Character: The two main characters, Nick (the husband) and Amy (the wife), are so well drawn that Flynn is actually able to turn characterization itself into a plot twist, something I’m not going to further explain. The minor characters, while not always depicted with depth, are always believable and almost always interesting. Nick’s sister Go, short for Margo, is the most fully realized and the most important to the plot, but Flynn’s portrait of the press corps is especially vivid, with a particularly venomous depiction of Nancy Grace, here referred to as Ellen Abbott.

Style: Every line of the novel is written with such incisive wit that, even when I wanted to swipe my finger across the screen of my e-reader to find out what happened next, I forced myself to read slowly just to enjoy the prose. Not only does it crackle, but it occasionally made me laugh out loud. And Flynn neatly avoids the cliched tone of the crime genre, producing something that reads like Jonathan Franzen could have written if Jonathan Franzen would lower himself to writing genre fiction.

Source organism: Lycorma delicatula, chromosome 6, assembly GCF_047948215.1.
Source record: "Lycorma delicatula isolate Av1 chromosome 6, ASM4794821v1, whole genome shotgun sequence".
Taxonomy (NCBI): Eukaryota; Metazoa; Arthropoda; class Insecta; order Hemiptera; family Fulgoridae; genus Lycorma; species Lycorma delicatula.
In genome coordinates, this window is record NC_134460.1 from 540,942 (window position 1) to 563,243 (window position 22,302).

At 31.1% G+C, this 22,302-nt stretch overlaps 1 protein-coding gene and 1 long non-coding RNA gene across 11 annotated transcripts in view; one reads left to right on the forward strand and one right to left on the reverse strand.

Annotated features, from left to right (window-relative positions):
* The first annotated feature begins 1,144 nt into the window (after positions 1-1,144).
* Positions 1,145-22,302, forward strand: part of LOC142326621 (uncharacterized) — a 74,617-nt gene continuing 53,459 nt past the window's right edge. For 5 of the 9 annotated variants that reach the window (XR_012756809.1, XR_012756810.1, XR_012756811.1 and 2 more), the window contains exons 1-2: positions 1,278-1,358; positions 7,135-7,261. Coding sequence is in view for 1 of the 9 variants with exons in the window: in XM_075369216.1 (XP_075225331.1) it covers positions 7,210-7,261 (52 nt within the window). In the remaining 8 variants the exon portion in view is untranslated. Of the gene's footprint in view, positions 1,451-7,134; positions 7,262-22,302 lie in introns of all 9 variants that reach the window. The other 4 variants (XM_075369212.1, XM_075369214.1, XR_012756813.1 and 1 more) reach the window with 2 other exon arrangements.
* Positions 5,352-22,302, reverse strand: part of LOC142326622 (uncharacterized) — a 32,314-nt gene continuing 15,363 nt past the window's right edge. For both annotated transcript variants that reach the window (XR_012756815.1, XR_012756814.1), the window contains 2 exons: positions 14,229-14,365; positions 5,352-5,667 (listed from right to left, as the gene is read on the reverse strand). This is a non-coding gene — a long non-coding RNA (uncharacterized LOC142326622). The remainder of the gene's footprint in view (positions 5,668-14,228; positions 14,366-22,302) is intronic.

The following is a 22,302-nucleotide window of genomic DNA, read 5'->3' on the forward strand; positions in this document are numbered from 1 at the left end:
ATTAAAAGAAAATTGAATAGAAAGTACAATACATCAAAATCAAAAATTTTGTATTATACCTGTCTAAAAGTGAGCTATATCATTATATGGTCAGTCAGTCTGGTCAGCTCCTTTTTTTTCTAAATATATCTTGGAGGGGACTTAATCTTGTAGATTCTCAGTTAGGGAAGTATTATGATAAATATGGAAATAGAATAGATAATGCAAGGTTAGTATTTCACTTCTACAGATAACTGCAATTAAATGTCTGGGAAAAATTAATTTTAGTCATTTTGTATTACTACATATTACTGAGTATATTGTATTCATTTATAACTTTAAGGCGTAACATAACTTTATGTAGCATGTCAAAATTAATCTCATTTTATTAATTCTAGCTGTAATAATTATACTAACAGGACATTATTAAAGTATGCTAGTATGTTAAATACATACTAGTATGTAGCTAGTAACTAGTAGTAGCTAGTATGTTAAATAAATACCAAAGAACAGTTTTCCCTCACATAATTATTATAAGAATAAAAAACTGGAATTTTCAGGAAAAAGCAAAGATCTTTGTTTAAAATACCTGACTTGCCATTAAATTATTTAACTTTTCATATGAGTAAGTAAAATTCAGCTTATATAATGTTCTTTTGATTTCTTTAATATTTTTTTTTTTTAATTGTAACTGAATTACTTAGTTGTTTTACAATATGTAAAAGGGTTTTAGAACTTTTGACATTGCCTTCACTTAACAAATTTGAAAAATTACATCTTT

But most of all I love it because, somewhere in the midsection of the book, Flynn pulls off the greatest plot twist I’ve seen since the TV show Lost switched from flashbacks to flashforwards. It’s the kind of twist that snaps your head around and makes you rethink everything that’s happened up until that moment. I love it when that happens in a book and I haven’t seen it happen that much lately (or at least the great plot twists seem to have moved from books to serial TV shows). There used to be writers — I’m thinking specifically here of William Goldman, Ira Levin and John Farris — who could do 180 degree turns in the middle of a novel and leave you gasping at the sheer audacity of their literary stunt work, but I was beginning to think that this was a lost art.